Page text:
The best Lasik surgeons in Los Angeles describe Glaucoma as a group of eye conditions that damage your eye’s optic nerve. Getting diagnosed in the early stages of glaucoma is important and may improve your options for treatment.

What Is Glaucoma?

In most cases, Glaucoma occurs when the pressure inside the eye is too high. The pressure can lead to damage of the optic nerve. When the optic nerve is impaired, it has a tough time transmitting images to your brain. If the damage continues, glaucoma can result in permanent vision problems and if the person neglects to receive treatment, glaucoma can result in complete blindness within a short number of years. There are varying risk factors for glaucoma. It’s sometimes inherited and could make its appearance later in life. 

Some people have glaucoma and don’t even know it because early symptoms can be somewhat mild. To avoid long-term visual loss, it is advisable to visit the best Lasik surgeons in Los Angeles to provide any necessary treatment.

People who are forty years of age and over, and have a family history of glaucoma, should consider getting a thorough eye exam from an optometrist every one to two years. Also, if you have health conditions such as diabetes, or are at risk for other eye diseases, make it a point to visit your eye doctor more often. 

What Causes Glaucoma? 

In many circumstances, glaucoma is a result of higher than usual pressure inside the eye. This is a condition known as ocular hypertension. However, glaucoma can sometimes happen even when the pressure inside the eye, which is called intraocular pressure or “IOP” is well-adjusted. It is common to see optic nerve damage and vision loss in many types of glaucoma since the pressure inside the eye (IOP) can be extreme. 

Normally, the space between the cornea (the clear front surface of the eye) and the lens inside the eye is filled with a clear fluid called aqueous humor. This fluid is responsible for feeding and caring for the inside of the anterior part of the eye. Furthermore, it keeps the shape of the eye by retaining a properly pressurized eyeball.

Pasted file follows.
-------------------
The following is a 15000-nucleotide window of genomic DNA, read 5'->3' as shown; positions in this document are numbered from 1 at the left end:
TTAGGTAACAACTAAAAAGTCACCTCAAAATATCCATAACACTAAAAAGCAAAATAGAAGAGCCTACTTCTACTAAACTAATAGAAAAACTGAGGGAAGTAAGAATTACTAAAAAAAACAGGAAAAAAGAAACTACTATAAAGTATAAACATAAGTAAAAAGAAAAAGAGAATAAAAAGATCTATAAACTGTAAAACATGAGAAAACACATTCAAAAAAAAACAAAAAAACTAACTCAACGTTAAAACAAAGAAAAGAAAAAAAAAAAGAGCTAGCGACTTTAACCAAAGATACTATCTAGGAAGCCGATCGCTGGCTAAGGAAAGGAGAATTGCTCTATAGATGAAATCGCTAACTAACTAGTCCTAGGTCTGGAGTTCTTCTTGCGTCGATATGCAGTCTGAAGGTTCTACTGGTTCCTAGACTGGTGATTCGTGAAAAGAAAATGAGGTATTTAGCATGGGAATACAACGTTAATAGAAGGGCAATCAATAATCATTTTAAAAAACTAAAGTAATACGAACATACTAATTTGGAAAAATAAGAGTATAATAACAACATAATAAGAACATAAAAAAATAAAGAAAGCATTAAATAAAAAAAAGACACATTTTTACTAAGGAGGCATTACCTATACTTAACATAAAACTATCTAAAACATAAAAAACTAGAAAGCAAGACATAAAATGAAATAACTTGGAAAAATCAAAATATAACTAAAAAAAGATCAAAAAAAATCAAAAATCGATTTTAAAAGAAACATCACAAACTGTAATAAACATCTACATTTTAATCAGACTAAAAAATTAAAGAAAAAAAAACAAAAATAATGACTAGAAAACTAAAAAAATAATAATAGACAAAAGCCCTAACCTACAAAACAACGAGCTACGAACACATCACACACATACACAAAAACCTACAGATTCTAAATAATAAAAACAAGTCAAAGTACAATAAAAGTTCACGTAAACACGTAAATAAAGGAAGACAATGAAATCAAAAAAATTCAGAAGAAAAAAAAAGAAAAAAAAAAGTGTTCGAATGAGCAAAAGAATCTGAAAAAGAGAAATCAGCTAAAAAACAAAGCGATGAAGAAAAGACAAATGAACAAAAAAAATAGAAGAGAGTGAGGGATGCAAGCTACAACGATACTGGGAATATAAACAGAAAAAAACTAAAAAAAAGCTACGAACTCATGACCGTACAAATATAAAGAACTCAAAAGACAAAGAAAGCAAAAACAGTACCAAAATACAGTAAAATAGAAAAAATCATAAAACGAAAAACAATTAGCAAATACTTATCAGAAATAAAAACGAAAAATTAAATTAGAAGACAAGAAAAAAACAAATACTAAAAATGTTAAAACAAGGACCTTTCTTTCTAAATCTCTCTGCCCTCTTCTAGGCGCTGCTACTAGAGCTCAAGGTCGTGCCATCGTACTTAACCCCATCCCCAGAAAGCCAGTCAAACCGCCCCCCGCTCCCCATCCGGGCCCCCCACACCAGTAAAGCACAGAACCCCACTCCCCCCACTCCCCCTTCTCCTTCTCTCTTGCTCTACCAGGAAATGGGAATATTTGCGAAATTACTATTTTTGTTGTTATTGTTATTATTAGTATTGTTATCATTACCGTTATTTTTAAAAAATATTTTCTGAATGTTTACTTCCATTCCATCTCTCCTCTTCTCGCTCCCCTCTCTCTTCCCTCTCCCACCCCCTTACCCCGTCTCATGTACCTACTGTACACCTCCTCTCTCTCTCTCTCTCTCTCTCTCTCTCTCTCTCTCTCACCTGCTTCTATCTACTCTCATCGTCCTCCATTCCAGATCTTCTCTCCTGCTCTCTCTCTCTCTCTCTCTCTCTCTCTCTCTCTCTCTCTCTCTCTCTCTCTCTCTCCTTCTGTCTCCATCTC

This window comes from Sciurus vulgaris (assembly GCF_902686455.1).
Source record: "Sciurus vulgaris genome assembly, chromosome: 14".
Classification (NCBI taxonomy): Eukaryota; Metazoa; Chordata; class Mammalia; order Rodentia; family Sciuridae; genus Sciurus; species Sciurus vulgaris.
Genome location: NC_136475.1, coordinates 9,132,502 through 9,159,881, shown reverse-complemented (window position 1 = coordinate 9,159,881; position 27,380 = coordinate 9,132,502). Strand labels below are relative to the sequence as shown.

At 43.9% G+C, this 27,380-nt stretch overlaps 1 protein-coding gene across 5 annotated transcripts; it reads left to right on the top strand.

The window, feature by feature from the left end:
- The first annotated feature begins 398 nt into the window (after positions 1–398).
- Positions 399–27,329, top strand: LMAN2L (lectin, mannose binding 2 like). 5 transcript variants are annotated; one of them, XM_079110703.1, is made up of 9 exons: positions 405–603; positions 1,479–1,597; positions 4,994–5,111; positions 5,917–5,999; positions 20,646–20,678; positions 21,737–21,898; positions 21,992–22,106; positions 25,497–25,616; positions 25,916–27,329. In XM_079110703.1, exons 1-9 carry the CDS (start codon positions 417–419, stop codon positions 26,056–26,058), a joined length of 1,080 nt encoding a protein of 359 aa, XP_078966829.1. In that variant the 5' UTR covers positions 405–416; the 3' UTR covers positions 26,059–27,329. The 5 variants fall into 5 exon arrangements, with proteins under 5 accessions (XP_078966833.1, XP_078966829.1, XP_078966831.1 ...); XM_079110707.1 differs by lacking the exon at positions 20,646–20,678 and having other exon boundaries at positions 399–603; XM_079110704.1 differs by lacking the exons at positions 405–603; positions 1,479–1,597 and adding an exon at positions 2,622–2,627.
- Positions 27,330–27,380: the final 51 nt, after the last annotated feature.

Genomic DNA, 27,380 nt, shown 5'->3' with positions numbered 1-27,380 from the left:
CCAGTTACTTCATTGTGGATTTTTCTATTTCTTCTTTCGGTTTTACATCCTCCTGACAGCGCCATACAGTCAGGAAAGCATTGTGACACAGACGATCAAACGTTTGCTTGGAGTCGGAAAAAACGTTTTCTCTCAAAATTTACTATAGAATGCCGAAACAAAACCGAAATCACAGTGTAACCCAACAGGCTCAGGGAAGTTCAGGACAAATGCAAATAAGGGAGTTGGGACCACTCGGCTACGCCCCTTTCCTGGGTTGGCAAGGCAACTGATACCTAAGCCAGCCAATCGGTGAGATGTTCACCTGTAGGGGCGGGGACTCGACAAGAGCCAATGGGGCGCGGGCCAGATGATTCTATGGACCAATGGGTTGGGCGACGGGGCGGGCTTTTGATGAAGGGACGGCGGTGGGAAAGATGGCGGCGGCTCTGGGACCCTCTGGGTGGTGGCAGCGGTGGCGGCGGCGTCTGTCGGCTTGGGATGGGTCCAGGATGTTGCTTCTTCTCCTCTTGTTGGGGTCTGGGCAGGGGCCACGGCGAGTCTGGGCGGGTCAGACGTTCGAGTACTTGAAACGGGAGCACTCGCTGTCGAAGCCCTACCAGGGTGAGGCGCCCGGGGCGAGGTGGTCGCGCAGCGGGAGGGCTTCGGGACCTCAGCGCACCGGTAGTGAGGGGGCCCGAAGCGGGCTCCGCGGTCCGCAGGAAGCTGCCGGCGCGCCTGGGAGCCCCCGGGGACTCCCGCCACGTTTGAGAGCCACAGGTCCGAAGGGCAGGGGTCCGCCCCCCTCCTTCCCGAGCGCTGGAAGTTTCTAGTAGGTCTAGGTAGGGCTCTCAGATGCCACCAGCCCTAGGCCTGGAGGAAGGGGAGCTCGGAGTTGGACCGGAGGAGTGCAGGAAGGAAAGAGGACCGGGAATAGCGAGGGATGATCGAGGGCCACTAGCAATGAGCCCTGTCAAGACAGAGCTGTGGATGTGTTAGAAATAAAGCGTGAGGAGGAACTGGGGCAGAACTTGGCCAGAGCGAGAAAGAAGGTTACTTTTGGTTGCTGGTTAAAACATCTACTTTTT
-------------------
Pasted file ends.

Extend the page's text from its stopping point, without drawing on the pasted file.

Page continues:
The ciliary body, which is located around the eye’s lens, steadily produces aqueous humor. The aqueous humor is drained from the eye through a mesh looking channel called the trabecular meshwork that is situated in the angle formed within the eye where the cornea and iris join together. 

If there is a situation where the drainage angle closes down or the trabecular meshwork gets clogged, the aqueous humor cannot drain from the eye quickly enough, and the pressure inside the eye (IOP) accumulates. 

On the whole, glaucoma happens when there is too much pressure inside the eye which leads to damage to the optic nerve that is located at the back of the eyeball and may cause permanent vision loss.

Further study has concluded that low intracranial pressure, which is the pressure that encircles the brain, is another risk factor for glaucoma. 

What Are The Types of Glaucoma? 

There are two significant types of glaucoma which are:

Primary Open-Angle Glaucoma

This is the most universal type of glaucoma. It happens slowly and is when the eye does not drain fluid properly (sort of like a backed-up drain). This leads to eye pressure building up and begins to damage the optic nerve. This type of glaucoma is painless and does not initially result in vision changes.  

There are a small number of people who have optic nerves that are extremely delicate to normal eye pressure. This could signify that they are at a huge risk of developing glaucoma. These individuals should regularly have eye exams to detect early signs of damage to their optic nerve. 

Angle-Closure Glaucoma (Closed-Angle Glaucoma Or Narrow-Angled Glaucoma)

This type of glaucoma usually occurs when the person’s iris is adjacent to the drainage angle within their eye. The iris starts to obstruct the drainage angle. When the drainage angle is totally closed off, eye pressure increases rapidly. This is referred to as an acute attack. This is an extreme danger to the eye, and you should get in touch with the best Lasik surgeons in Los Angeles immediately, or you will go blind. 

These are the symptoms of an acute angle-closure glaucoma attack:

  • Blurry vision
  • Severe eye pain
  • Headache
  • Nausea
  • Vomiting
  • Seeing rainbow-colored rings or halos around lights

A lot of people with angle-closure glaucoma develop it slowly. This is known as chronic angle-closure glaucoma. In the beginning, there are no signs so these people carry on as normal until the damage is very serious or they have an attack. It is important to note that angle-closure glaucoma can result in blindness if not treated immediately. 

How Does An Optometrist Treat Glaucoma?

Surgery is not the only method of treating glaucoma. Various treatment methods depend on the severity and how early on you got diagnosed. Treatments for glaucoma can include medicated eye drops, microsurgery, laser treatments, and of course other forms of eye surgery. 

You should know that glaucoma treatments can avoid more vision loss, but they cannot restore the vision that has already been lost because of the disease. 

Based on the type, how severe your glaucoma is, and how your eyes respond to glaucoma treatment, your ophthalmologist may prescribe medical treatment, surgery, or a mix of both. 

If you’re diagnosed with glaucoma in its early stages, your eye doctor will most likely prescribe a topical medication, which usually comes in the form of eye drops. The goal of glaucoma eye drops is to lower IOP so you avoid vision loss. 

In serious cases, glaucoma surgery is often a better alternative than medication to manage glaucoma and prevent vision loss. If you are experiencing any of the symptoms listed above, or have a family history of glaucoma, get in touch with  Excel Laser Vision Institute at +1-866-923-9235 to schedule your free eye evaluation today!